President Obama has brought neither change nor hope when it comes to federal marijuana prohibition and its constitutional ramifications.
But you’d think the Evolver in Chief would have second thoughts after his own former favorite for US Surgeon General, Dr. Sanjay Gupta, recently changed his mind on the issue.
Following the CNN documentary “Weed,” hosted by Gupta, in which he presents a case to lift marijuana from the Schedule 1 federal classification, White House deputy press secretary Josh Earnest stuck to the script.
“The administration’s position on this has been clear and consistent for some time now. While the prosecution of drug traffickers remains an important priority, the president and the administration believe that the targeting of individual marijuana users, especially those with serious illnesses and their caregivers, is not the best allocation of federal law enforcement resources.”
Where is the hope in continuing policies that have doubled marijuana-related incarceration, contributing to the largest imprisoned population in the world? There’s certainly no hope for the young African-American male, who is arrested 3-4 more times more on average than his white counterparts. In Obama’s own home state of Illinois, 58 percent of those arrested for possession are African-Americans, who make up just 15 percent of the population.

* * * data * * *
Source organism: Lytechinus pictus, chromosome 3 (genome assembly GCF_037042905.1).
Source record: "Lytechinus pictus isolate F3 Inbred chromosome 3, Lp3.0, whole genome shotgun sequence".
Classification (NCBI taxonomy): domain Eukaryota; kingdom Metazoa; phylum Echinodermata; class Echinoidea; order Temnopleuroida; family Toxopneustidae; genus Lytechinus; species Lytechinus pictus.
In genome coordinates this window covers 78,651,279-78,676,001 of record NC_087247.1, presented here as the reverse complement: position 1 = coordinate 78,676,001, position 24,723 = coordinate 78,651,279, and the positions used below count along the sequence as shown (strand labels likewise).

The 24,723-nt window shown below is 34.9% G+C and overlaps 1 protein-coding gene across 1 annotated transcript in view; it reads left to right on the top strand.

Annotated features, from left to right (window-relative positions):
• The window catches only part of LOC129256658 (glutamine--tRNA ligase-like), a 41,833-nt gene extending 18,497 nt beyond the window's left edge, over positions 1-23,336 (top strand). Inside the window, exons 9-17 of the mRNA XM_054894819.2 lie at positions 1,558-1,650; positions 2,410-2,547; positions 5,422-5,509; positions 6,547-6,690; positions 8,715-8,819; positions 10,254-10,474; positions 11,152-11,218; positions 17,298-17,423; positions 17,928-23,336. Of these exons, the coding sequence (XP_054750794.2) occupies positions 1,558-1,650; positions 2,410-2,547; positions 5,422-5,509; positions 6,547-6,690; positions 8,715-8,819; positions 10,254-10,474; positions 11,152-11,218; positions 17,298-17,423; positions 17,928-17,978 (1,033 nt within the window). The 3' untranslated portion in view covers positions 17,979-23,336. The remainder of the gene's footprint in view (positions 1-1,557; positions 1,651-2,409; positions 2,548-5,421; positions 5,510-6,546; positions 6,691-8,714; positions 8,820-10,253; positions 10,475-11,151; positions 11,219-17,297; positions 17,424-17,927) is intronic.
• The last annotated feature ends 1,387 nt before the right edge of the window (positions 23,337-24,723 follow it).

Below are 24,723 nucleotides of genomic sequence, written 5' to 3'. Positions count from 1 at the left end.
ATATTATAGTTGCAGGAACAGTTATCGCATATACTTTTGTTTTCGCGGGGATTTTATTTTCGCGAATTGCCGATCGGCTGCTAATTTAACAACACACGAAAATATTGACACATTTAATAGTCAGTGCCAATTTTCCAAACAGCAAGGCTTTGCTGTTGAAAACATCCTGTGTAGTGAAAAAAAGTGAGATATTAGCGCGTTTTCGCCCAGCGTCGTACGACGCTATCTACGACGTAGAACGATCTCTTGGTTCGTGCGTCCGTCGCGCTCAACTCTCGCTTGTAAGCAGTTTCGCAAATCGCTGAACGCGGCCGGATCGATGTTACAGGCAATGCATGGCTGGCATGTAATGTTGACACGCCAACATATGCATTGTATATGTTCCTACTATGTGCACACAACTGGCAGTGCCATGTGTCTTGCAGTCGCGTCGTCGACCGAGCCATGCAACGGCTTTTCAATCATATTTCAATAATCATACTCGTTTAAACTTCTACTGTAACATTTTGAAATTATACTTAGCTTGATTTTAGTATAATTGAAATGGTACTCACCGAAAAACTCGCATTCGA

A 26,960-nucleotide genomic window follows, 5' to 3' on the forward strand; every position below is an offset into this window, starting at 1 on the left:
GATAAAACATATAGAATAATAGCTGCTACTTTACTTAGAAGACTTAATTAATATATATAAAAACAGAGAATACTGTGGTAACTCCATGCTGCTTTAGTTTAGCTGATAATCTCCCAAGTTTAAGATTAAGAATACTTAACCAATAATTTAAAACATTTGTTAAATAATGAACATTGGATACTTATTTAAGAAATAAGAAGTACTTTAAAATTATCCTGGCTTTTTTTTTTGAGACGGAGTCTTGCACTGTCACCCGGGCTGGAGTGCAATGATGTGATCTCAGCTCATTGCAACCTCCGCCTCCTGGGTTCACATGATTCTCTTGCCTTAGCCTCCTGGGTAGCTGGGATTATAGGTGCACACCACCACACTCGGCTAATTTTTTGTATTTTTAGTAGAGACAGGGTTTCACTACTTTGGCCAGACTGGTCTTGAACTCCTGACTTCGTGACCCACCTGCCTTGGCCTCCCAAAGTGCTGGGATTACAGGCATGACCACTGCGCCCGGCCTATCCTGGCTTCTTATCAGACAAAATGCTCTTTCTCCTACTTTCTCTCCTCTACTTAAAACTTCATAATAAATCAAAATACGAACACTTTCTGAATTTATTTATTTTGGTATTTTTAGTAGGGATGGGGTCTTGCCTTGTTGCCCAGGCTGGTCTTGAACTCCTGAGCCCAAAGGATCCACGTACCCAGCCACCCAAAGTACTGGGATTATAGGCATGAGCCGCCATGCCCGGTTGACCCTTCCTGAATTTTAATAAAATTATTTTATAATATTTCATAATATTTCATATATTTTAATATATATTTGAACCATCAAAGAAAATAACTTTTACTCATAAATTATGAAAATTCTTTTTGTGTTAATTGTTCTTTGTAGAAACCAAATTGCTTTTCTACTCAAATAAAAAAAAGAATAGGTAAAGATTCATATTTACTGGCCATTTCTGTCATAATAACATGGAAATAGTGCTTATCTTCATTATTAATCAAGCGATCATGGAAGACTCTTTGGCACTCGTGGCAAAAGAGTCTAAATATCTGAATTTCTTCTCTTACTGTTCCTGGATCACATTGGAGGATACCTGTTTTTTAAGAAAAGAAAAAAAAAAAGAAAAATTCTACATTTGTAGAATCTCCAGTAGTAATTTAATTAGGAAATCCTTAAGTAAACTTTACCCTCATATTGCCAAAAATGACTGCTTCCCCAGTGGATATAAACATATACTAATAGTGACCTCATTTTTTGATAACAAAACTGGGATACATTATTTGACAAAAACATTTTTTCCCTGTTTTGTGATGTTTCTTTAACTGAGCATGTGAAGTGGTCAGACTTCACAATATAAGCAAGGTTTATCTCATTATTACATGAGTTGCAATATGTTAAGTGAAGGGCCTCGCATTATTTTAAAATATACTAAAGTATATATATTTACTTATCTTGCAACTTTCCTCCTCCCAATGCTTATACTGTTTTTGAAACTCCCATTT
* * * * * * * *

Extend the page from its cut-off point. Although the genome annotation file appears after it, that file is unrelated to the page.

Judging by Obama’s record on marijuana prosecutions, his definition of “drug traffickers” is about as clear as his definition of “terrorist” or “transparency.” Federal agents have stepped up aggressive enforcement, targeting medical marijuana dispensaries in several states. But statistics are proving that no matter how much they increase enforcement, the federal government is failing in its effort to stop the state nullification efforts against their national prohibition scheme.
When it comes to marijuana, you will only find Hope and change at the local and state level where federal “laws” are ignored and Obama’s enforcers are hindered.
Even though Illinois has one of the worst records for race-discrepancy in law enforcement, there is optimism in light of the recent passage of a medical marijuana law, making it the 21st state to abandon Washington, D.C.’s unconstitutional absolutist agenda. When Massachusetts decriminalized small amount possession, its total arrests dropped by nearly 90 percent. Clearly, more progress is needed, but based on recent history, any energy spent appealing to Obama and/or the feds is wasted and actually costs in terms of real lives affected.
Rob Kampia of Marijuana Policy Project points out that 53 percent of Americans now live in states refusing the federal status quo. And with Arizona, California, Maine, Massachusetts, Montana, Nevada, and Oregon looking to follow the path carved by Colorado and Washington, Kampia says it’s foreseeable that 25 percent of all Americans and nearly 1/3 of Congress will live in states treating marijuana like alcohol by 2017.
This is how you win.
Do you think the Department of Justice or Drug Enforcement Administration planned for this? They have no answer to the emerging vision shared by lovers of liberty and their insistence that the feds follow the Constitution.
Nullification is here already and it’s not going away.